Sunday, August 10, 2008
Scratch Under The Surface
I feel I am just beginning to scratch under the surface of Berlin and German culture. A short stay is not enough to get through the seemingly hard external to the warm pulse inside. On the outside, German life can seem brusque because people are almost the opposite of “laid back.” Maybe that is why there is so much beer drinking: a means to slow themselves down for a while, which they can’t seem to accomplish otherwise. In the classic balance of yin (feminine) and yang (masculine), Germany is on the yang side, trying to be in harmony with yin. The first country I visited on my trip, Belize, was very yin; almost laconic to the point of lacking an impulse, and opposite of Germany.
It was in Belize that I met Steffen, who was visiting there from Berlin. And now six months later, by surprising circumstances, we see each other again in a land of an opposite culture. Through Steffen, I now have a bicycle and have met several of his friends and seen Berlin more intimately. Wow, without him, I might have missed a 7000 ft. (2000 meter) stretch of the Berlin wall that is still standing, covered with artwork and graffiti. By the time I leave for Paris, I will have taken maybe 400 pictures along the wall. I stand back and click my shutter as people pass in front of the artwork. Sometimes I choose a slow shutter speed, so the people are blurred and the artwork is focused. This adds intrigue and mystery to the fascinating scenery. The wall was originally a tall, long, white, concrete slab—what a magnet for street artists longing to tattoo it with their tags!
Speaking of tattoos, it seems at least half of the people have permanent body decoration, ranging from a butterfly on an ankle to full fledged apocalyptic visions covering the entire body, neck to toe. I have been thinking of getting one. It has been in my mind for several years—a snake wrapping around my wrist and biting my hand. Perhaps Berlin is the place to scratch some ink under the surface.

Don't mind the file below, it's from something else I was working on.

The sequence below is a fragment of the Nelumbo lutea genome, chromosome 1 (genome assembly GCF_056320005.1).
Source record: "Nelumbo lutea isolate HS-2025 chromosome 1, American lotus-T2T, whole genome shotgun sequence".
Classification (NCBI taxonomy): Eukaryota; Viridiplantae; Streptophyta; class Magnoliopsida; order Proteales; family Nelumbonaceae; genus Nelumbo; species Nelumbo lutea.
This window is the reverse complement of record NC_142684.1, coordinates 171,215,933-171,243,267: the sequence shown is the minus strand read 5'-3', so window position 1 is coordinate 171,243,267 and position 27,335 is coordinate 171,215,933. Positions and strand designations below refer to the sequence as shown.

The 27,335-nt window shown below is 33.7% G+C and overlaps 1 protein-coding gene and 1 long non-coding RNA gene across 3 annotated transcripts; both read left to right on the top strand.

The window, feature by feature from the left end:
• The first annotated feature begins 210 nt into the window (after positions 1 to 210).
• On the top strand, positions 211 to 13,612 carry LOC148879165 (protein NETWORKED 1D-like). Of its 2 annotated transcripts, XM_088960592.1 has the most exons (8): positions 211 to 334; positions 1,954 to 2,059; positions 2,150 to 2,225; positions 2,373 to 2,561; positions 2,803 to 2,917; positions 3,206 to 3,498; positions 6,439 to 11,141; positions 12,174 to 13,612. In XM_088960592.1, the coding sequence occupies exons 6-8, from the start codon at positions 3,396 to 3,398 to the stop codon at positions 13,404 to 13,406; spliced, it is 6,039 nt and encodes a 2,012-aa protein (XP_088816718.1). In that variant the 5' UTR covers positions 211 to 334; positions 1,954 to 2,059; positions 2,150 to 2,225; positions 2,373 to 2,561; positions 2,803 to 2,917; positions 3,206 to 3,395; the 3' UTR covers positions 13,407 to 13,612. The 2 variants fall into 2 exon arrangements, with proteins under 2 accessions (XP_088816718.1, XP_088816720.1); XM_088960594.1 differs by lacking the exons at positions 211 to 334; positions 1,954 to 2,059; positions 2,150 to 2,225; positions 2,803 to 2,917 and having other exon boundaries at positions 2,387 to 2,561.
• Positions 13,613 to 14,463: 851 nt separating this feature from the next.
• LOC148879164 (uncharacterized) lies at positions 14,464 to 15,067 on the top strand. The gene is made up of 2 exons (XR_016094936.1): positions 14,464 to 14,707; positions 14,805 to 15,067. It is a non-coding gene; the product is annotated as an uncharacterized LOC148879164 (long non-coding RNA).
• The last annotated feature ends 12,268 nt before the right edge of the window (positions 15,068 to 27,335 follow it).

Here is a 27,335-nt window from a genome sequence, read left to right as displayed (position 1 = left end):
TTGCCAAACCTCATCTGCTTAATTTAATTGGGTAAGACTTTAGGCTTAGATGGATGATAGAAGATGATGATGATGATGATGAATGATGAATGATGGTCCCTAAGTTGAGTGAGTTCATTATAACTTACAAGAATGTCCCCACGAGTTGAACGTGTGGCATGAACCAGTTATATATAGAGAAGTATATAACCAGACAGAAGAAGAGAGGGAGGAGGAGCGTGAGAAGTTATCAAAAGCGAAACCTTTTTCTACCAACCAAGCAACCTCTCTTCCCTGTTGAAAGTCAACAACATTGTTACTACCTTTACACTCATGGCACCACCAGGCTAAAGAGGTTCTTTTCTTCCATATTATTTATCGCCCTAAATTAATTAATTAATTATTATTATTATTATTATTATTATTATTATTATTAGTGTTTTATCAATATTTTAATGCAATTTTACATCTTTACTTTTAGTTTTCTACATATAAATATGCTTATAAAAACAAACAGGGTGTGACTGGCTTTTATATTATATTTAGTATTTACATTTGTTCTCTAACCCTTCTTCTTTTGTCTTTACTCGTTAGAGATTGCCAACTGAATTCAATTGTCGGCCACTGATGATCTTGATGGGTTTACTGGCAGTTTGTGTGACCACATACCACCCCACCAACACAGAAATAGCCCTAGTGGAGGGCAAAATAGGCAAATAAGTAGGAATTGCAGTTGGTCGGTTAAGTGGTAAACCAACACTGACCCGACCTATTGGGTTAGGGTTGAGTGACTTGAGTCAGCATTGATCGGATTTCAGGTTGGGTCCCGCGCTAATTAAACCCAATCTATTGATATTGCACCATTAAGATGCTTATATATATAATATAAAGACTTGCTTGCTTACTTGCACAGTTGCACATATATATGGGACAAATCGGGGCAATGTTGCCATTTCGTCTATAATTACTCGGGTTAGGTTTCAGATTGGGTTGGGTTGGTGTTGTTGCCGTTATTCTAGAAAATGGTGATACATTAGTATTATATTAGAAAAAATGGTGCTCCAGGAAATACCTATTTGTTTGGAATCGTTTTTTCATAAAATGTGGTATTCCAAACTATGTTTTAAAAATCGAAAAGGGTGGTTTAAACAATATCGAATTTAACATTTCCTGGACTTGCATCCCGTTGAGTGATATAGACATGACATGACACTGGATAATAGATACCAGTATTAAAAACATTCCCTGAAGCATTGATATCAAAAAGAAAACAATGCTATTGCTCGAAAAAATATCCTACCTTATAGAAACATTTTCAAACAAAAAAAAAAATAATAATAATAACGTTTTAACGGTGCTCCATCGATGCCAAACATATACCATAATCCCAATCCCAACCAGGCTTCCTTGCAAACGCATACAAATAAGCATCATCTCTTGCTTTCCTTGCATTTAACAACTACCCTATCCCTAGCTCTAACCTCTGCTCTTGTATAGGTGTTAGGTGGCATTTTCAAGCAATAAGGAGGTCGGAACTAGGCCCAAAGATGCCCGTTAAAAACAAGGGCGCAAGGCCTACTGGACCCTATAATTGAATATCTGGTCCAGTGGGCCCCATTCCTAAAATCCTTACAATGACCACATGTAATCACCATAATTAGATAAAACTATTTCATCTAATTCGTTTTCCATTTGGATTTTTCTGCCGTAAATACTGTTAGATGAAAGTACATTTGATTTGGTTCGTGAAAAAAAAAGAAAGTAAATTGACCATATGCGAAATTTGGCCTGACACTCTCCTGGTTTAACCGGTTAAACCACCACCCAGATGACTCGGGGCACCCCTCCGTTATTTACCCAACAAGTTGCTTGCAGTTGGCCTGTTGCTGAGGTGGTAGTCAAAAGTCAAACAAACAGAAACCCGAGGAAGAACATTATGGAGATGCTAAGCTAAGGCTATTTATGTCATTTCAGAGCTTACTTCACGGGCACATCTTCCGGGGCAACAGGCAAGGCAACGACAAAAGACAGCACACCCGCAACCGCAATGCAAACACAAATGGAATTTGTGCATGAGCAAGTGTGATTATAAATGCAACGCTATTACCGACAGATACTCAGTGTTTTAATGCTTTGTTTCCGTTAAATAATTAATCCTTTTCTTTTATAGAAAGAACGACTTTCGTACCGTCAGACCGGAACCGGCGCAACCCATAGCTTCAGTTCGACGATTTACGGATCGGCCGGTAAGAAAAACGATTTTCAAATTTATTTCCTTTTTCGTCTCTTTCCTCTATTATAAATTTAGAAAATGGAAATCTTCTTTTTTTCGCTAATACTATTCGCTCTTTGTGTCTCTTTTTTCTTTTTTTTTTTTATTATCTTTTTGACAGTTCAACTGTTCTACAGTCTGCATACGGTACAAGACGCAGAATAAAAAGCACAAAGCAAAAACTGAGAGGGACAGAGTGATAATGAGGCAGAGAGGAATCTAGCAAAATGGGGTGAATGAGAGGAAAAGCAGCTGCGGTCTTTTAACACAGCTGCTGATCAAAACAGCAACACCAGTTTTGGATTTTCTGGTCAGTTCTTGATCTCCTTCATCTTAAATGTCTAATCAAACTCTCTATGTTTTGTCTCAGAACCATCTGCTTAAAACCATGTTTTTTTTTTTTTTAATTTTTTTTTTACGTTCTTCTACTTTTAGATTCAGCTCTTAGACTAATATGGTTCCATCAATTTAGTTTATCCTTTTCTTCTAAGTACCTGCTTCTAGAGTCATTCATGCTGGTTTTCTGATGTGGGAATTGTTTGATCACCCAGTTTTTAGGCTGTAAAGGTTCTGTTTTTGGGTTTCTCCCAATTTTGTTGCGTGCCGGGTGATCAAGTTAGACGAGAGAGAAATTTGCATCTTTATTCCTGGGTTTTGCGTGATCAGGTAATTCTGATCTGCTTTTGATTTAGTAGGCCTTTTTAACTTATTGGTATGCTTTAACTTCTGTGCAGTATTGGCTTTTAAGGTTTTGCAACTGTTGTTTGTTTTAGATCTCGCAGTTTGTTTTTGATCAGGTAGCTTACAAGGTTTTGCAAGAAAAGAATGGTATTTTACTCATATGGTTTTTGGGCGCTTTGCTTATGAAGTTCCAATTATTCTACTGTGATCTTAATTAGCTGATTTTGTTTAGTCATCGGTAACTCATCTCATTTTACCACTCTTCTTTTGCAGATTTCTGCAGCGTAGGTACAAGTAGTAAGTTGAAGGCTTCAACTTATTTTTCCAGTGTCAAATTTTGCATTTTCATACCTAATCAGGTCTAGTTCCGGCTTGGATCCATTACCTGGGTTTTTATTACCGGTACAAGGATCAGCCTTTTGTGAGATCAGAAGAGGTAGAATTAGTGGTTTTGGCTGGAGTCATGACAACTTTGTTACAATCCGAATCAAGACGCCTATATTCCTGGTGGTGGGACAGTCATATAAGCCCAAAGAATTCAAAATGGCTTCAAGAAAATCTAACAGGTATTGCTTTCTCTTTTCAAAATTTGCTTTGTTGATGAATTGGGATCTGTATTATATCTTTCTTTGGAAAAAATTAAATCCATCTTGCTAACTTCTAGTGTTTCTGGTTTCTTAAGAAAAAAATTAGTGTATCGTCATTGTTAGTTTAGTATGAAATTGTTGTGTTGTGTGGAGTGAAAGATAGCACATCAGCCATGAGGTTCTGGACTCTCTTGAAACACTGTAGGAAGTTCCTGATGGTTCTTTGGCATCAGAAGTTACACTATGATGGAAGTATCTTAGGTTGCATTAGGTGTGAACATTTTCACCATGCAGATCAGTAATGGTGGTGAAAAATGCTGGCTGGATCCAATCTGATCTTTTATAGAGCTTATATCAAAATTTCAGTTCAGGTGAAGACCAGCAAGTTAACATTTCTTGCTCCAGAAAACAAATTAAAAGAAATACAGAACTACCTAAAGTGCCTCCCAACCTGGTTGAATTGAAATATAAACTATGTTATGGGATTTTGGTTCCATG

Another wonderful contact I have in Berlin is Anne. We first met in Santa Fe four years ago when she was an exchange student and I was a mentor for her in art through her American high school. Now she is in university studying linguistics and we have met again. Her English is great, so we can talk freely and share thoughts and perceptions. We went to a fabulous Berlin museum called Gemäldegalerie that possesses one of the world's finest collections of European art from the 13th to 18th century, including works by Vermeer, Rembrandt, Durer, Rubens, Velasquez, Caravaggio, Titian and many others. I get inspired standing so close to masterpieces I have seen in art history books . . . and then, being with Anne, the hard external is broken and I am no longer an outsider, but feel the warmth inside German life.